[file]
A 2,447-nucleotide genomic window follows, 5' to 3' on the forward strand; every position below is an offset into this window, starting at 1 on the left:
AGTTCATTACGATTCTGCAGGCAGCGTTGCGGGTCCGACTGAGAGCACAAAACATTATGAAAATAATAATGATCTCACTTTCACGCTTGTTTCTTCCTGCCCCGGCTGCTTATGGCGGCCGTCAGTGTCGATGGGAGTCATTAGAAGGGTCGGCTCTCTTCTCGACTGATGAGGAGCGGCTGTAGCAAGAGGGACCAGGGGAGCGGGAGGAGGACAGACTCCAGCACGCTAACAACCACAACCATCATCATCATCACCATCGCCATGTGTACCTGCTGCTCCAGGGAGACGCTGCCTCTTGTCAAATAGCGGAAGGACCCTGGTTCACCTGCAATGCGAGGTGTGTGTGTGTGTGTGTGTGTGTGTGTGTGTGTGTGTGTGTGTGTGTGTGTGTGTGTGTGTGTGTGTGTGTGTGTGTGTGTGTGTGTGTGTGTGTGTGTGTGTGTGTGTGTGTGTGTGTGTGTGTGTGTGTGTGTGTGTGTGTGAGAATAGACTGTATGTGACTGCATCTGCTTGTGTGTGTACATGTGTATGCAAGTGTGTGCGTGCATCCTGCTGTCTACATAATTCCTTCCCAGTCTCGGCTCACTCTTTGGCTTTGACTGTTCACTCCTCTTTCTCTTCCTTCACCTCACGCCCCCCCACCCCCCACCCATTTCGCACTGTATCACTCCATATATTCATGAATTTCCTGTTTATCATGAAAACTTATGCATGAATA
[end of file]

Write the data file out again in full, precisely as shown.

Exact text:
A 2,447-nucleotide genomic window follows, 5' to 3' on the forward strand; every position below is an offset into this window, starting at 1 on the left:
AGTTCATTACGATTCTGCAGGCAGCGTTGCGGGTCCGACTGAGAGCACAAAACATTATGAAAATAATAATGATCTCACTTTCACGCTTGTTTCTTCCTGCCCCGGCTGCTTATGGCGGCCGTCAGTGTCGATGGGAGTCATTAGAAGGGTCGGCTCTCTTCTCGACTGATGAGGAGCGGCTGTAGCAAGAGGGACCAGGGGAGCGGGAGGAGGACAGACTCCAGCACGCTAACAACCACAACCATCATCATCATCACCATCGCCATGTGTACCTGCTGCTCCAGGGAGACGCTGCCTCTTGTCAAATAGCGGAAGGACCCTGGTTCACCTGCAATGCGAGGTGTGTGTGTGTGTGTGTGTGTGTGTGTGTGTGTGTGTGTGTGTGTGTGTGTGTGTGTGTGTGTGTGTGTGTGTGTGTGTGTGTGTGTGTGTGTGTGTGTGTGTGTGTGTGTGTGTGTGTGTGTGTGTGTGTGTGTGTGTGTGTGAGAATAGACTGTATGTGACTGCATCTGCTTGTGTGTGTACATGTGTATGCAAGTGTGTGCGTGCATCCTGCTGTCTACATAATTCCTTCCCAGTCTCGGCTCACTCTTTGGCTTTGACTGTTCACTCCTCTTTCTCTTCCTTCACCTCACGCCCCCCCACCCCCCACCCATTTCGCACTGTATCACTCCATATATTCATGAATTTCCTGTTTATCATGAAAACTTATGCATGAATA